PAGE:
+ A pilot joins a Hollywood studio that fronts a secret alien-fighting command ("Studio Command" by Holly Wonder).
+ Ten years ago, an artist created a mosaic on the backs of four friends--now a ruthless collector is harvesting their skin to reassemble the artwork ("Skin Deep" by Stuart Connelly).
+ A brilliant scientist races to stop a renegade general from using her time travel device to empty the imperial Roman treasury ("War Gods" by John Robert Marlow).
+ A reluctant hitman becomes a miracle-working saint. ("Stronzo, the Good" by Paul Myers)
It's not necessary for your log line to mention character names. A strong character trait will do - with a dramatic teaser about the story. All log lines go back to that ancient storyteller's formula, "What would happen if a character like x ended up in a situation like y." Next add a specific catch word that quickly tell the reader what the story is about. Is it about love, greed, obsession murder, family turmoil? Once you're set on one or two words you can push out from there adding a few more economical adjectives and verbs to make up your long line.
* A woman or family in jeopardy?
"Cape Fear": A lawyer's family is stalked by a man he once helped put in jai
* An ordinary woman in extraordinary circumstances?
"Erin Brockovich": An unemployed single mother becomes a legal assistant and almost single-handedly brings down a California power company accused of polluting a city's water supply
* Men on a mission?
"Saving Private Ryan": US soldiers try to save their comrade who's stationed behind enemy lines.
"American Pie": Four teenage boys make a pact to lose their virginity by prom night.
* A man against nature?
"Castaway": A FedEx executive must transform himself physically and emotionally to survive after a crash landing on a deserted island.
"Cliffhanger": A retired mountain climber must conquer an unclimbable peak to save the survivors of a plane crash from certain death.
or the system?
"People Vs. Larry Flynt": A pornography publisher becomes the unlikely defender of free speech.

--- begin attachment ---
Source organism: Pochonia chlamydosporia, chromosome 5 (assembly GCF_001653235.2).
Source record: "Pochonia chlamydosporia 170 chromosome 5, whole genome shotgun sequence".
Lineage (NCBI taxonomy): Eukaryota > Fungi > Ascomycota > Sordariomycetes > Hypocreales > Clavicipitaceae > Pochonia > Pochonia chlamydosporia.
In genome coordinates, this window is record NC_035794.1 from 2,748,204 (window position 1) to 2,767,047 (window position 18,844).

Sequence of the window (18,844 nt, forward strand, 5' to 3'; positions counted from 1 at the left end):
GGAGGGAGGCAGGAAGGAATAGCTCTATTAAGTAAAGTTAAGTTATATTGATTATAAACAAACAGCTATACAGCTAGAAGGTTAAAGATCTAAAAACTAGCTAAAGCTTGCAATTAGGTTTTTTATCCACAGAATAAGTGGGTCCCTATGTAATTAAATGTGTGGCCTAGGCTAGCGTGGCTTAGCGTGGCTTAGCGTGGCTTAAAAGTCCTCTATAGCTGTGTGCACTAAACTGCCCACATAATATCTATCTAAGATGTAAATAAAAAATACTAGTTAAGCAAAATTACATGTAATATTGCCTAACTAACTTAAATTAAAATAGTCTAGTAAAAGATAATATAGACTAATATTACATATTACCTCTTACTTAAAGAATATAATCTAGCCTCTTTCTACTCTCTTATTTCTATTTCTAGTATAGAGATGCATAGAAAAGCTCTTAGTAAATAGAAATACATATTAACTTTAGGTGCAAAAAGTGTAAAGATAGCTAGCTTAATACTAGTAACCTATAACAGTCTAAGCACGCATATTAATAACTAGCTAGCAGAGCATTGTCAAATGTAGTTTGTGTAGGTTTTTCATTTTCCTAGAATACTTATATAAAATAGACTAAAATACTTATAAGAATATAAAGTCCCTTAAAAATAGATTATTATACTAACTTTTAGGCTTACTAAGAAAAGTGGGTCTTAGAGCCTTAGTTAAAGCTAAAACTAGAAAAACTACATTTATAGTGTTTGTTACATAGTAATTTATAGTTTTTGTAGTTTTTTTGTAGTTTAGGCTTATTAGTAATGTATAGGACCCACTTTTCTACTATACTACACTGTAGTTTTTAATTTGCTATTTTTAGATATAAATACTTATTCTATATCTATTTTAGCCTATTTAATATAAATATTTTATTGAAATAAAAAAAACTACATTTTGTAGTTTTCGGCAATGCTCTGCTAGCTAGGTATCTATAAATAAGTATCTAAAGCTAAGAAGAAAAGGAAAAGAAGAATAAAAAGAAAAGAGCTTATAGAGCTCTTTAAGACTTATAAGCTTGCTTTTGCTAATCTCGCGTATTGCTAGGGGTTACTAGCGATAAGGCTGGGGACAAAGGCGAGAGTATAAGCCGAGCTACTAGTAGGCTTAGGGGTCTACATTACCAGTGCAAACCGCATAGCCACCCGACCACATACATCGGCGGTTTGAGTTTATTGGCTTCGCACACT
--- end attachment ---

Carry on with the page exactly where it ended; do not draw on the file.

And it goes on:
"Class Action": A female attorney finds that her nemesis is her own father, and must choose between her corporate client and justice."
* A woman escaping from something or someone she loves.
"Enough": On the run from an abusive husband, a young mother begins to train herself to fight back.
Here's what we long to see, in our daily email submissions and by mail: A high concept log line that makes a story out of one of the most universal
* human emotions: fear, love, hate, envy, etc.
* deadly sins: anger, greed, lust, etc.
* plot motivators: betrayal, vengeance, discovery, rebirth, survival, etc.
* virtues: loyalty, faith, responsibility, etc.
and incarnates that element in characters we can care about, relate to, and root for to shape an "original story" that feels both fresh and relevant to today's global market. If you can do that, and your writing equals your vision, you're only steps away from financial success and recognition on the biggest screen of all.
Ken and Chi-Li, coauthors of Writing Treatments That Sell, newly revised Los Angeles Times Hollywood Booklist bestseller (Owl Books), are partners in AEI, a literary management and motion picture production company that represents writers who are "ready for prime-time." Mike is associate manager and creative exec at AEI, and can be reached at AEI's affiliate company, The Writer's Lifeline, Inc makes writers and novelists ready for prime-time.